Large Carriers Cave to Animal Rights Groups, Placing New Burdens on Preclinical Research
Posted 21 September 2012 | By
Conducting preclinical research is likely to become even more difficult under new policies announced by major cargo carriers, reports Scientific American.
FedEx and UPS, two of the world's largest shipment and logistics companies, have announced respective agreements with People for the Ethical Treatment of Animals (PETA) to prevent the shipment of mammals for use in preclinical testing.
The move is likely to place additional burdens on clinical researchers, who rely on animal testing-and almost always on mammals-to conduct advanced safety and efficacy testing of products before allowing them to be used by humans.
Reuters reported in March 2012 that similar restrictions in the UK could potentially imperil research, quoting one research executive as saying, "Threats to the carriage of these animals will slow down the progress of essential and life-saving biomedical research."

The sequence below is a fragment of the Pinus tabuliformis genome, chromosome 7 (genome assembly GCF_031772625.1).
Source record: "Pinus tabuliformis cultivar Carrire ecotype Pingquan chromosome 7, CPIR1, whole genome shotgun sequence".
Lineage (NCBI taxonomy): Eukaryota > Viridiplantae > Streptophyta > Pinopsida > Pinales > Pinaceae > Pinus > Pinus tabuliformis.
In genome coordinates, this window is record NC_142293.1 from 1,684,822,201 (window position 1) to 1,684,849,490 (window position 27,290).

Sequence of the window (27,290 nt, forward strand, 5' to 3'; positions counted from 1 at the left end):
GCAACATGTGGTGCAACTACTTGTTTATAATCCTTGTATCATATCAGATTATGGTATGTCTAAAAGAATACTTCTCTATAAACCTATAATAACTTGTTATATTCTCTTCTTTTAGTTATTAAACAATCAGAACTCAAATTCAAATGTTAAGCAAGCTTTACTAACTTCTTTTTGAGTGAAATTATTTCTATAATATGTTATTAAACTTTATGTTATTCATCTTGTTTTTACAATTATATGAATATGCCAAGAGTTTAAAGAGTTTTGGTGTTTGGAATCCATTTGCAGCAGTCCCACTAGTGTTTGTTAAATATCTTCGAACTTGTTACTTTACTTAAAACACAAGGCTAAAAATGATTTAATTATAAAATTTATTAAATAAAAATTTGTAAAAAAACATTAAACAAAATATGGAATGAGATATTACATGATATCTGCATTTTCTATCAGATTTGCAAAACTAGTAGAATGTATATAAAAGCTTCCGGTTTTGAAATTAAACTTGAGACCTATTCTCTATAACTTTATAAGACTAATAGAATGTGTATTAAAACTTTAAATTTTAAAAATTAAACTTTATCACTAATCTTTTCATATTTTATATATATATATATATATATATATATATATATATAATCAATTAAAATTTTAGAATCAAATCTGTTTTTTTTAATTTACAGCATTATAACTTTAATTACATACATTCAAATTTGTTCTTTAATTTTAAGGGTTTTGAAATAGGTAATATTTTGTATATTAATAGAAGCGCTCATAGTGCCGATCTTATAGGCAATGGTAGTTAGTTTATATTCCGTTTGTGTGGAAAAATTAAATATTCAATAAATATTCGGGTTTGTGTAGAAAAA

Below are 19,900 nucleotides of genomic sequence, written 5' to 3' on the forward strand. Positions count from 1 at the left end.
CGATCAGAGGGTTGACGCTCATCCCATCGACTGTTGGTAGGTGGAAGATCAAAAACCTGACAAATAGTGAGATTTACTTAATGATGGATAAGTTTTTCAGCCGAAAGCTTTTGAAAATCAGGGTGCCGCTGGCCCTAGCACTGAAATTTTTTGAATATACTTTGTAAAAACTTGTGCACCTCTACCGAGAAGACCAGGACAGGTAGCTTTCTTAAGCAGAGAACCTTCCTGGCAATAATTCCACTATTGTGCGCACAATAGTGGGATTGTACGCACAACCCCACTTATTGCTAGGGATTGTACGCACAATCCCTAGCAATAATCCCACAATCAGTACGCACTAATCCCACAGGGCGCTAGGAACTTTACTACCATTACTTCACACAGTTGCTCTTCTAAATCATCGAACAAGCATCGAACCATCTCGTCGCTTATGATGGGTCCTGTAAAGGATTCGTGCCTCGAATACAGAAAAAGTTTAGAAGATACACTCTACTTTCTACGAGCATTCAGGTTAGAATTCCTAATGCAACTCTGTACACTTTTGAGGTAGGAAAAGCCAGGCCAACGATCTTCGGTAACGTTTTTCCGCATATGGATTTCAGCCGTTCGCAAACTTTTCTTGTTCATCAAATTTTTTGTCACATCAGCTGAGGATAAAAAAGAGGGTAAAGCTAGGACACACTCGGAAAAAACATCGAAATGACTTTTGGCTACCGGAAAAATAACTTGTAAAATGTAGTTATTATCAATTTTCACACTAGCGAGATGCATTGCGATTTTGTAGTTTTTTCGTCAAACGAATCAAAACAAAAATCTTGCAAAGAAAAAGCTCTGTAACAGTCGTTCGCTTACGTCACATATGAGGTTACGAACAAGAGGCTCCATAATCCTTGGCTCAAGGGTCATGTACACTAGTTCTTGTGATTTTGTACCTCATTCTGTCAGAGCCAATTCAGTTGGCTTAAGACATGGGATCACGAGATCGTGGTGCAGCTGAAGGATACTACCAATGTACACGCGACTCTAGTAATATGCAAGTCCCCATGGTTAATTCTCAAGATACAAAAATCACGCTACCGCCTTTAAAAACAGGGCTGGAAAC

The potential silver lining for researchers, explains Scientific American, is that neither UPS nor FedEx carry large numbers of animals. Still, the move could place pressure on additional carriers to do likewise-part of a long trend of PETA and similar animal-rights activists placing pressure on individual companies to disrupt the supply chains used to transport animals.
The group has also been increasingly involved in regulatory matters, working with officials with the US Food and Drug Administration (FDA) to generate and assess alternate vaccine testing methods that don't require the use of animals.
Scientific American - FedEx and UPS Commit to Not Ship Research Mammals
Regulatory Focus - Animal Import Troubles Squeeze UK Clinical Research
Regulatory Focus - Regulatory Bodies to Assess Alternate Vaccine Testing Methods